While open source has seen tremendous uptake in companies large and small, there are still plenty of problems you can encounter when building on top of an open stack of software. Here are the top five.

The cutting edge cuts both ways

Open-source projects often are ahead of the innovation curve and build all sorts of newfangled things into their code. Sometimes, these leads to large leaps forward. Other times, unforeseen problems can set back development projects. Using such experimental software can be frustrating, especially when no one else has yet encountered the errors you’re getting. This problem, combined with the next, can make for an awful experience for enterprise developers.

Mindshare monopoly

Some open-source projects are the brainchild of one. While open-source insinuates wide participation, there are many projects out there where a single developer holds tremendous sway over the project.

Linus Torvalds would be the obvious example, but smaller efforts, such as Jenkins and Google’s V8 engine, are largely the result of a smaller team working hard to solve a problem. That means issues that arise can sometimes necessitate the attention of a very small pool of brains. Certainly, Torvalds isn’t in this category, as there are plenty of smart Linux kernel developers out there. But if you run into a problem while using a small open-source project, and the two or three folks who created it are off on vacation, you could be up a creek. Which leads to…

No service and support

The time between an open-source project becoming relevant and its gaining a corporate backer is shortening every day. But not every project can pay the bills for a service-and-support company. Smaller libraries and frameworks that aren’t widely used could be extremely useful to your project, but if you can’t call a corporate, liable entity 24/7 for help, it’s tough to sell the use of that piece of software to your corporate masters. But this is only the tip of the iceberg…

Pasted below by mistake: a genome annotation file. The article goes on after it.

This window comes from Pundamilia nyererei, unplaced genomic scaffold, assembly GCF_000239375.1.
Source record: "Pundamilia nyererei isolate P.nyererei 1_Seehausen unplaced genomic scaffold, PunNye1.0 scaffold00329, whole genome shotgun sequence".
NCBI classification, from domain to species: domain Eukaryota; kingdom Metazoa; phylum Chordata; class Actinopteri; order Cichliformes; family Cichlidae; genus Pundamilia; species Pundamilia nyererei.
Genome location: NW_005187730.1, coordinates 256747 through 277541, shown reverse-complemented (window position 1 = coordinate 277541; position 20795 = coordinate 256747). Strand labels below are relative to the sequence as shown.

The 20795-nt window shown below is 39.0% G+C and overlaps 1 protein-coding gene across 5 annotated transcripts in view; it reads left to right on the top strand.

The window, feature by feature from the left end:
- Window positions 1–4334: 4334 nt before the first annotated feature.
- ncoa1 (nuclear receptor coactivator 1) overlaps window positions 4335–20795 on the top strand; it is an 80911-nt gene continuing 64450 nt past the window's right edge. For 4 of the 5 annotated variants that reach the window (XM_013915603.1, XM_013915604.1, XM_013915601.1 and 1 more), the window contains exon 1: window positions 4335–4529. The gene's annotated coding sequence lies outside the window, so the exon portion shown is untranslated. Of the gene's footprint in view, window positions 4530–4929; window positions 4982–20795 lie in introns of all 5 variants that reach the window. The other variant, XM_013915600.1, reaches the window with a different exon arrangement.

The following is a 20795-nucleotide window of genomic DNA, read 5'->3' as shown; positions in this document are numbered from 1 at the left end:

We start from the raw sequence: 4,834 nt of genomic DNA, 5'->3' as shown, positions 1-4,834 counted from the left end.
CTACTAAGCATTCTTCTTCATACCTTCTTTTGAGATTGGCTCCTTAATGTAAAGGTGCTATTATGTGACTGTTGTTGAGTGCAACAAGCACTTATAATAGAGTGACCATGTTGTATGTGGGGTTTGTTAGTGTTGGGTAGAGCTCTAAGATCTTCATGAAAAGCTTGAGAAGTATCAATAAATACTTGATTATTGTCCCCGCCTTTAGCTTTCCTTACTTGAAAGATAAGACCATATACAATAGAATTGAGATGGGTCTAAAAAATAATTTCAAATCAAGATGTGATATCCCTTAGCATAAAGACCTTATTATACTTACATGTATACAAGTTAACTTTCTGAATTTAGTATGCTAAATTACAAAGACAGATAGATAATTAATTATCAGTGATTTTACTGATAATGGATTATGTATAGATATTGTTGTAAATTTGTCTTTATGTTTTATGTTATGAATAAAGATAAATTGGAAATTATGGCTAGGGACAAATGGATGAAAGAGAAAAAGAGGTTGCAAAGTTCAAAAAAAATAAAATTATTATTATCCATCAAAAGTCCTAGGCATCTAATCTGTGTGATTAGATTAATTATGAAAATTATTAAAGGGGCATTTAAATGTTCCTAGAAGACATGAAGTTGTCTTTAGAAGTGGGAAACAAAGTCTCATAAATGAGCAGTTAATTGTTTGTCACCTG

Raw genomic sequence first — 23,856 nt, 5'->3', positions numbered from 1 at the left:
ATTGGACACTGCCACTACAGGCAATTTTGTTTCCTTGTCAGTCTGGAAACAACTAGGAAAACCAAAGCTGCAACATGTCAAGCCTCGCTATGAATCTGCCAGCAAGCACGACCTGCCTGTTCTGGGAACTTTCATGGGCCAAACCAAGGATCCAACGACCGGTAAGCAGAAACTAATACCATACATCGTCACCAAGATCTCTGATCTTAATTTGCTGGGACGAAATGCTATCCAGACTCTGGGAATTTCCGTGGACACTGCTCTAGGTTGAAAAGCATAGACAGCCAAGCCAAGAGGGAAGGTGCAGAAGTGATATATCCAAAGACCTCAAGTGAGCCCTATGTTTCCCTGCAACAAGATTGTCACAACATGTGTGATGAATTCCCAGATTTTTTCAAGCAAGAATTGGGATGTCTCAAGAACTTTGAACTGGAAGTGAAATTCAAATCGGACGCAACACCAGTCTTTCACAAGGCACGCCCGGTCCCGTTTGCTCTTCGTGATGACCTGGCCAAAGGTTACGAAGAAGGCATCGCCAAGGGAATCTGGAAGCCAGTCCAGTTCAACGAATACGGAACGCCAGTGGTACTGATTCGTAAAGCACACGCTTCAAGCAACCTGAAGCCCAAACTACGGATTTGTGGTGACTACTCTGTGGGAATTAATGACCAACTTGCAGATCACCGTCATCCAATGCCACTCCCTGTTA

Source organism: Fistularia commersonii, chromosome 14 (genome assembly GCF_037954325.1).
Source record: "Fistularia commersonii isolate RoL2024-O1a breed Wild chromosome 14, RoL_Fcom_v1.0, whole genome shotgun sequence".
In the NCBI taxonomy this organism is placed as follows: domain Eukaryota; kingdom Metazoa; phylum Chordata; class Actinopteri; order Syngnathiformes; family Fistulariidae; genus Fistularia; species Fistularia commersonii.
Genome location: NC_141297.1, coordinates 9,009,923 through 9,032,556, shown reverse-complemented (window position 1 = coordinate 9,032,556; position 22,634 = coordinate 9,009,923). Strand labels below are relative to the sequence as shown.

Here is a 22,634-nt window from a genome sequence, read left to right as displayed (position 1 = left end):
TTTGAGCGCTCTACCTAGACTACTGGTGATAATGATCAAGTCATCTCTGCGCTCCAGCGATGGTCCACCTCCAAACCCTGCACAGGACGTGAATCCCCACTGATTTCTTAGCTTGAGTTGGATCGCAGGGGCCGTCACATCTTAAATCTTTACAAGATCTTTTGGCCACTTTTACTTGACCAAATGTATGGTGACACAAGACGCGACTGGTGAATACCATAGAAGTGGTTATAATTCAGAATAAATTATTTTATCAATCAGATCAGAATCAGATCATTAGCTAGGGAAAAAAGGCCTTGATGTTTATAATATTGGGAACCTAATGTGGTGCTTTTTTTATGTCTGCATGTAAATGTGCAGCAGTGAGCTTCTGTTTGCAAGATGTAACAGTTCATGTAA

No long-term service and support

The Linux kernel has tackled this issue head-on, thanks to Greg Kroah-Hartman’s efforts to solidify kernel releases for longer-term back ports. But many projects aren’t able to put in the time and effort needed to back-port important changes to older releases. After all, this is open source, and you should be able to do that yourselves, right? But as an enterprise developer, do you really want to spend your time back-porting changes?

Project rot

There’s nothing more irritating than finding an open-source project that solves your problems, only to discover that it hasn’t been updated in five years. Abandoned projects in the open-source community never actually vanish, they just go static. Thus, while searching for solutions, you could easily stumble across software that hasn’t been updated or received any bug fixes since before Obama took office. While the code should still be out there, the whole point of searching for these projects to begin with is to save you time. Are you really saving time if your team is spending its time slapping duct tape on an ailing project?